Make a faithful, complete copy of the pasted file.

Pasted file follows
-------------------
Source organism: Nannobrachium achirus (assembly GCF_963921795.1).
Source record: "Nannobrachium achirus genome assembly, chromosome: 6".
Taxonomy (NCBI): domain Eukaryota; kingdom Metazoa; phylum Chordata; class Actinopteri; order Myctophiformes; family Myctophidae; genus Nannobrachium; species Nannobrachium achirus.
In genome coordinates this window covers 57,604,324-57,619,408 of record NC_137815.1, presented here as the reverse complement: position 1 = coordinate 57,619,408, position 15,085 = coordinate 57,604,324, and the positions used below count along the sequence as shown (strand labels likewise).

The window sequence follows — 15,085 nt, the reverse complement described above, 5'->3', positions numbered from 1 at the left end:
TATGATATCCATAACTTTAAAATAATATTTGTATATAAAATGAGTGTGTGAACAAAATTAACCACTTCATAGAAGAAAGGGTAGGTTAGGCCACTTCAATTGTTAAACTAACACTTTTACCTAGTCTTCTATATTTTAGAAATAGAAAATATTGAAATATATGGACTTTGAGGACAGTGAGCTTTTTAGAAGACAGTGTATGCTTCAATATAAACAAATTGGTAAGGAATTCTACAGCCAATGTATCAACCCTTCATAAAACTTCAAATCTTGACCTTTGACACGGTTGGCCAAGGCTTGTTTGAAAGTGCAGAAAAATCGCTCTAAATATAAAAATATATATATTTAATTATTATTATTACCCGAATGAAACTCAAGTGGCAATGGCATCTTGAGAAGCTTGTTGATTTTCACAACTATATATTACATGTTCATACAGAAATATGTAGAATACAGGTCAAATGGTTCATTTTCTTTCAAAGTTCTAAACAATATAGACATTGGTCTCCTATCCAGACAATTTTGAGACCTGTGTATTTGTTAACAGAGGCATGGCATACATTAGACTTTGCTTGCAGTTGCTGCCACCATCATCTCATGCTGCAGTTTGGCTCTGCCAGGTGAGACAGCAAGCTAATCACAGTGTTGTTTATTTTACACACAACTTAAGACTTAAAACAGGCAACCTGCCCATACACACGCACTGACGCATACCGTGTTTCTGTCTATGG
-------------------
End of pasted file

Source organism: Nannobrachium achirus (assembly GCF_963921795.1).
Source record: "Nannobrachium achirus genome assembly, chromosome: 6".
Taxonomy (NCBI): domain Eukaryota; kingdom Metazoa; phylum Chordata; class Actinopteri; order Myctophiformes; family Myctophidae; genus Nannobrachium; species Nannobrachium achirus.
In genome coordinates this window covers 57,604,324-57,619,408 of record NC_137815.1, presented here as the reverse complement: position 1 = coordinate 57,619,408, position 15,085 = coordinate 57,604,324, and the positions used below count along the sequence as shown (strand labels likewise).

The window sequence follows — 15,085 nt, the reverse complement described above, 5'->3', positions numbered from 1 at the left end:
TATGATATCCATAACTTTAAAATAATATTTGTATATAAAATGAGTGTGTGAACAAAATTAACCACTTCATAGAAGAAAGGGTAGGTTAGGCCACTTCAATTGTTAAACTAACACTTTTACCTAGTCTTCTATATTTTAGAAATAGAAAATATTGAAATATATGGACTTTGAGGACAGTGAGCTTTTTAGAAGACAGTGTATGCTTCAATATAAACAAATTGGTAAGGAATTCTACAGCCAATGTATCAACCCTTCATAAAACTTCAAATCTTGACCTTTGACACGGTTGGCCAAGGCTTGTTTGAAAGTGCAGAAAAATCGCTCTAAATATAAAAATATATATATTTAATTATTATTATTACCCGAATGAAACTCAAGTGGCAATGGCATCTTGAGAAGCTTGTTGATTTTCACAACTATATATTACATGTTCATACAGAAATATGTAGAATACAGGTCAAATGGTTCATTTTCTTTCAAAGTTCTAAACAATATAGACATTGGTCTCCTATCCAGACAATTTTGAGACCTGTGTATTTGTTAACAGAGGCATGGCATACATTAGACTTTGCTTGCAGTTGCTGCCACCATCATCTCATGCTGCAGTTTGGCTCTGCCAGGTGAGACAGCAAGCTAATCACAGTGTTGTTTATTTTACACACAACTTAAGACTTAAAACAGGCAACCTGCCCATACACACGCACTGACGCATACCGTGTTTCTGTCTATGG